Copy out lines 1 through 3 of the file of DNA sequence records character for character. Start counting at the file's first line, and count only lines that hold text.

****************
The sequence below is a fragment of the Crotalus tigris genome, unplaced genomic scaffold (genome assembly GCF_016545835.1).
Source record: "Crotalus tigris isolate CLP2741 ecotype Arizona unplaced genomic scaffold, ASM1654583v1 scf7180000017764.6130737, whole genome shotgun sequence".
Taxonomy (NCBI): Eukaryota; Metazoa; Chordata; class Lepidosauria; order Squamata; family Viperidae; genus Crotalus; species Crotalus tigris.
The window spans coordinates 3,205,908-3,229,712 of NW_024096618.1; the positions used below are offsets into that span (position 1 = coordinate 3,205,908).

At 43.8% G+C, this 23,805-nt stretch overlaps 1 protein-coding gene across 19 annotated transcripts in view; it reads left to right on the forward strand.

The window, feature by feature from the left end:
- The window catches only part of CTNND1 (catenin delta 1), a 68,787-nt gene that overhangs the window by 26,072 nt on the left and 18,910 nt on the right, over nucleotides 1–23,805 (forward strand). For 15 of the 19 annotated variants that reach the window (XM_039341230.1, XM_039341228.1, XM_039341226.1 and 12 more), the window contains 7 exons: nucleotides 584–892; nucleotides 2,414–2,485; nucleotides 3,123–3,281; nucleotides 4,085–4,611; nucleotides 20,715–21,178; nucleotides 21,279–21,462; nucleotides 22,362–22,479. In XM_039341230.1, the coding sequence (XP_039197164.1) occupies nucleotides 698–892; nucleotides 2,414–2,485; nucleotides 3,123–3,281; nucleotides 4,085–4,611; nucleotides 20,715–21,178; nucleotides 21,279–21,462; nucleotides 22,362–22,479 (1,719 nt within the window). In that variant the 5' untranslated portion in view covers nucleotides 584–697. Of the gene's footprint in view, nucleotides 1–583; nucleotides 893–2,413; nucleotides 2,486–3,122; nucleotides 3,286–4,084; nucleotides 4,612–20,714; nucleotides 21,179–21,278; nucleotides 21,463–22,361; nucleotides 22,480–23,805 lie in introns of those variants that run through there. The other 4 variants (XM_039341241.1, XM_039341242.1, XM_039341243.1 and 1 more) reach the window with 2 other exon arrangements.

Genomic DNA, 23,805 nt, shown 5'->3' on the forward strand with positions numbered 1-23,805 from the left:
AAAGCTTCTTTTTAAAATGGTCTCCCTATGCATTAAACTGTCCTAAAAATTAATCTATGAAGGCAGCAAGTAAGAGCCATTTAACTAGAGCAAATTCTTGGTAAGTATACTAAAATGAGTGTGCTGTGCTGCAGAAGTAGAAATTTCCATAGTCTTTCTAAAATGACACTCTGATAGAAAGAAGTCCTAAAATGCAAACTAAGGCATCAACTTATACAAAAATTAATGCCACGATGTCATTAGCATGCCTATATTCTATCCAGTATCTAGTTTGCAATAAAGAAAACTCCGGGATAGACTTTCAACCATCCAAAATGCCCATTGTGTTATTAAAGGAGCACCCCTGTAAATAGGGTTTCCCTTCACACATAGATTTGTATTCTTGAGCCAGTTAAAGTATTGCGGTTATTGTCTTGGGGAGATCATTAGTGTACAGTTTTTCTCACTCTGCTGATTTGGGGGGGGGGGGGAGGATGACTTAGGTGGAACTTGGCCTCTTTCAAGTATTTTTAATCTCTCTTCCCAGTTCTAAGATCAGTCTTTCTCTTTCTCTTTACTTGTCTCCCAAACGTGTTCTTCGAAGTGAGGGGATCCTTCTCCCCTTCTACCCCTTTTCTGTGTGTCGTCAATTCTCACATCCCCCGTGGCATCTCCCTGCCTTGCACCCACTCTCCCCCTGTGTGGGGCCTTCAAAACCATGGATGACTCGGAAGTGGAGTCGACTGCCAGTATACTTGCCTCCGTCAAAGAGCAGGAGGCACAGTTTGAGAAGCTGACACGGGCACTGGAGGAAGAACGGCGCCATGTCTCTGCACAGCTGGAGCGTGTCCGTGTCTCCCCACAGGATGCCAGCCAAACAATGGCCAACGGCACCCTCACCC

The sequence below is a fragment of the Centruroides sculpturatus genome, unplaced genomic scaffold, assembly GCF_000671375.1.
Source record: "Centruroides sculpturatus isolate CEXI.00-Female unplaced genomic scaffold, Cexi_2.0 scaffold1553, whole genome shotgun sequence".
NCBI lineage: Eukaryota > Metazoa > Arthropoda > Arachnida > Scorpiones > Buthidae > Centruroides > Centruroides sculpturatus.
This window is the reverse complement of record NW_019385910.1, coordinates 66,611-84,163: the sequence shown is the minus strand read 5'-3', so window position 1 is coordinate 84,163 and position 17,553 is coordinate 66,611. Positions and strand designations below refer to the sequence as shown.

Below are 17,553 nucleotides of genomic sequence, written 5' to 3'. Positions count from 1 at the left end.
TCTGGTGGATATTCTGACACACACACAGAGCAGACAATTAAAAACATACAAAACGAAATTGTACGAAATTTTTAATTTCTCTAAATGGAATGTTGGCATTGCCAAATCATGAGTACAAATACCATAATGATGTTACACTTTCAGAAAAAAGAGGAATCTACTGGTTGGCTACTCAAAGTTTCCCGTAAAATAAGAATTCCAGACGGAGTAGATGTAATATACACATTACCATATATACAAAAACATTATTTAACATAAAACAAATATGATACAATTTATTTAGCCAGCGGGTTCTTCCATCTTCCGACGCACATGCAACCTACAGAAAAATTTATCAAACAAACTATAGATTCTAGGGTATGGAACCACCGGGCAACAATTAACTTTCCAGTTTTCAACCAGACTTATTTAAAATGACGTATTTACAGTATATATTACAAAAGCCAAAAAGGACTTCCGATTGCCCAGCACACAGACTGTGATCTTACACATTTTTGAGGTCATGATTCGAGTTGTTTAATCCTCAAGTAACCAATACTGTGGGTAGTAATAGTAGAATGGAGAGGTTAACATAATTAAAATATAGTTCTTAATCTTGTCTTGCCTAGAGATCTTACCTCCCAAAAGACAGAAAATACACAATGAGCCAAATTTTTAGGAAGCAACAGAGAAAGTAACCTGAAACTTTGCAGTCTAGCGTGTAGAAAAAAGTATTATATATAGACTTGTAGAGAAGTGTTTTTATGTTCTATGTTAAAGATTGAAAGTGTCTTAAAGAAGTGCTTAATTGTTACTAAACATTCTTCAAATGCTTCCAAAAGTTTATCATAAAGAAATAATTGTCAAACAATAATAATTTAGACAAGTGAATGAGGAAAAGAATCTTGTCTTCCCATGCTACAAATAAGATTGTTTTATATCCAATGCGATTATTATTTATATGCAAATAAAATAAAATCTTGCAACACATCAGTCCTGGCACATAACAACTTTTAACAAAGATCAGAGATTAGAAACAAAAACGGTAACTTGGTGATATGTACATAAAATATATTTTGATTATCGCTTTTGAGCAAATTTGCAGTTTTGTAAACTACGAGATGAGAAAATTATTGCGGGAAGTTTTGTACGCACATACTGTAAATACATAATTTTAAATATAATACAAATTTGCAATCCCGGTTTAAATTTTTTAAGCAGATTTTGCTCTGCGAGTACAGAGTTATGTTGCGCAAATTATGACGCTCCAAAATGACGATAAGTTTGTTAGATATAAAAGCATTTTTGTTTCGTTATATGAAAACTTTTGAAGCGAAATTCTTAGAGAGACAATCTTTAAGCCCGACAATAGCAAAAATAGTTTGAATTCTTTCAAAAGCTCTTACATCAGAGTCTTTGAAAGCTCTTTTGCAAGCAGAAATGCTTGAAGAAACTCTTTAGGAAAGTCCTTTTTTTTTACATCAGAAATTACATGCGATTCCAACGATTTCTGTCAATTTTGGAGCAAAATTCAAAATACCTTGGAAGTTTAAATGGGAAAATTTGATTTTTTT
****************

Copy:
The sequence below is a fragment of the Crotalus tigris genome, unplaced genomic scaffold (genome assembly GCF_016545835.1).
Source record: "Crotalus tigris isolate CLP2741 ecotype Arizona unplaced genomic scaffold, ASM1654583v1 scf7180000017764.6130737, whole genome shotgun sequence".
Taxonomy (NCBI): Eukaryota; Metazoa; Chordata; class Lepidosauria; order Squamata; family Viperidae; genus Crotalus; species Crotalus tigris.